A Dangerous Mix: Alcohol and Water Activities Don’t Go Together

When the East Texas heat reaches its peak during the summer, playing in the water is a welcome relief.  But when alcohol is involved, what should be a fun time can become dangerous.

According to the National Institute on Alcohol Abuse and Alcoholism (NIAA), 70 percent of water recreation deaths of teens and adults involve alcohol.

“Alcohol impairs judgment and increases risk-taking, a dangerous combination for swimmers,” reads the website. “Even experienced swimmers may venture out farther than they should and not be able to make it back to shore… Even around a pool, too much alcohol can have deadly consequences. Inebriated divers may collide with the diving board, or dive where the water is too shallow.”

If you have a teen, you know they can be risk takers. (Ever hear yourself say the phrase “What were you thinking?”) The reason teens are known to take risk is because the part of their brain that assesses risk — the prefrontal cortex — hasn’t finished developing.

Add alcohol and water into the equation, combined with their risk-taking tendencies, and the effects can be devastating.

Alcohol may be involved in 60 percent of boating fatalities, according to NIAA, and a boat driver with a blood alcohol concentration (BAC) more than 0.1 percent is 16 times more likely to be killed than someone who hadn’t been drinking.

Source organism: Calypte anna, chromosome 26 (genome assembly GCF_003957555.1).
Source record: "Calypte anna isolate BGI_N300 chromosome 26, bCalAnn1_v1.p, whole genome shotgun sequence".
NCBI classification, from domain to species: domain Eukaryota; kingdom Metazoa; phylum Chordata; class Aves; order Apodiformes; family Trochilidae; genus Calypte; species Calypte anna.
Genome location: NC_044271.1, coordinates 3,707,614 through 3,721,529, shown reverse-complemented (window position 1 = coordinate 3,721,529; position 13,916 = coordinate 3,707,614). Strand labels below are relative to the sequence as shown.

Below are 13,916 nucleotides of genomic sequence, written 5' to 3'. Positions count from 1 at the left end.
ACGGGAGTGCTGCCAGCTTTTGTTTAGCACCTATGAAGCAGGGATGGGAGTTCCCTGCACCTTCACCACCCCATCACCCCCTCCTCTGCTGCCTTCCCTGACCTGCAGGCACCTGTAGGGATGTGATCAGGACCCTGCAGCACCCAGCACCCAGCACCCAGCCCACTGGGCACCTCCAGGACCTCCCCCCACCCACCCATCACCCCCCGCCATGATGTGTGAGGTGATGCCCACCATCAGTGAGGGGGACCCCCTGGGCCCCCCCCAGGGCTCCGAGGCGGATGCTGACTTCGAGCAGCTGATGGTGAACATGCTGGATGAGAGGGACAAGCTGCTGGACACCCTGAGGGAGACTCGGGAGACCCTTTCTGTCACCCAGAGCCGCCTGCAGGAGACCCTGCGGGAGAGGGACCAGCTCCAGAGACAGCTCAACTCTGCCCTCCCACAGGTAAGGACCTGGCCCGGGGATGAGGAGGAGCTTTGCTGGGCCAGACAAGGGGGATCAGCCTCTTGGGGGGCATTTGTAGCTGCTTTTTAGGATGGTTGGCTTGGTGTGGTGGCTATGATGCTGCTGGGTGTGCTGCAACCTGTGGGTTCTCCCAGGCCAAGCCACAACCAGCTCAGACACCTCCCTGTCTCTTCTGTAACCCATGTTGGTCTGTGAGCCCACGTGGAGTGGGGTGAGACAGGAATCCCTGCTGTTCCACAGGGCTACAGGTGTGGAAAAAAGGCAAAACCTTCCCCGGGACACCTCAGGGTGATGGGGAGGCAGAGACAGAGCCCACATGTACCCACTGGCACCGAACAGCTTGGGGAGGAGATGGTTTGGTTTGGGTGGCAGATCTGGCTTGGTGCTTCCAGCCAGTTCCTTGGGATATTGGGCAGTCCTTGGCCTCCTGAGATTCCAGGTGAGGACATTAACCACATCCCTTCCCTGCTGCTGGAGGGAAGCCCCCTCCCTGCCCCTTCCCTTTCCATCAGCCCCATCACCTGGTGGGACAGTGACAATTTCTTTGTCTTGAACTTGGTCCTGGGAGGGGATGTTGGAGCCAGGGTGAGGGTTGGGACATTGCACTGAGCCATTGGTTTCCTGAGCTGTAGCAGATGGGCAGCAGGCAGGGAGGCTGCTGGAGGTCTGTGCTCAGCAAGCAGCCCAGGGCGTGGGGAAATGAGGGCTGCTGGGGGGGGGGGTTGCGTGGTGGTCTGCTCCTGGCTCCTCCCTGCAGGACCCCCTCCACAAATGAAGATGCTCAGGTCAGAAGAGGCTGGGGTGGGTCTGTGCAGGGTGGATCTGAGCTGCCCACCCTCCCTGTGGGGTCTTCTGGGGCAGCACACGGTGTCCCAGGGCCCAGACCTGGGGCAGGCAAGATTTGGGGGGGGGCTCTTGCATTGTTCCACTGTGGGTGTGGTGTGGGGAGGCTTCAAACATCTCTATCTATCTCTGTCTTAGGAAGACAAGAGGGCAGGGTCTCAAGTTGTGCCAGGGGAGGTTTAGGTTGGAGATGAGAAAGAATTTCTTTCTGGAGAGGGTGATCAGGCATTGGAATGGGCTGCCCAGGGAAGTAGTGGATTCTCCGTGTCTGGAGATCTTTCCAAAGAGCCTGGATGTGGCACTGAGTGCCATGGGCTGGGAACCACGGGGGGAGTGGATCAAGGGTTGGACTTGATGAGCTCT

Alcohol is the No. 1 contributing factor in recreational boating deaths, according to the Coast Guard.

There are a lot of things to think about when operating a boat that an intoxicated brain just isn’t well-equipped to handle, the Coast Guard says on their blog.

“How deep is the water? Are there submerged dangers like rocks or trees? How big are the waves and what direction are they coming from? Waterways aren’t marked by lanes, signs and street lights the same way that roads are and most boats don’t have headlights,” the blog reads. “Operating a boat is challenging enough while sober. Adding alcohol only makes it more difficult and dangerous. Exposure to sun, wind, rain, noise, vibration and motion – ‘stressors’ common to the boating environment – intensify the side effects of alcohol, drugs, and some medications.”

According to the Texas Parks and Wildlife website, in Texas in 2013, there were 206 boating accidents, 209 cases of boating while intoxicated, 85 injuries and 22 fatalities.

“A person who either appears to be impaired and/or has a blood alcohol level of 0.08 or higher while operating a boat can be arrested for BWI,” according to Texas Parks and Wildlife website. “A person arrested for BWI may be jailed for up to 180 days, be fined as much as $2,000 or both. Additionally, the person’s drivers’ license may be automatically suspended.”

Be safe and smart this summer. Talk to your teens about the dangers of drinking, and especially drinking near the water.


By Rebecca Smith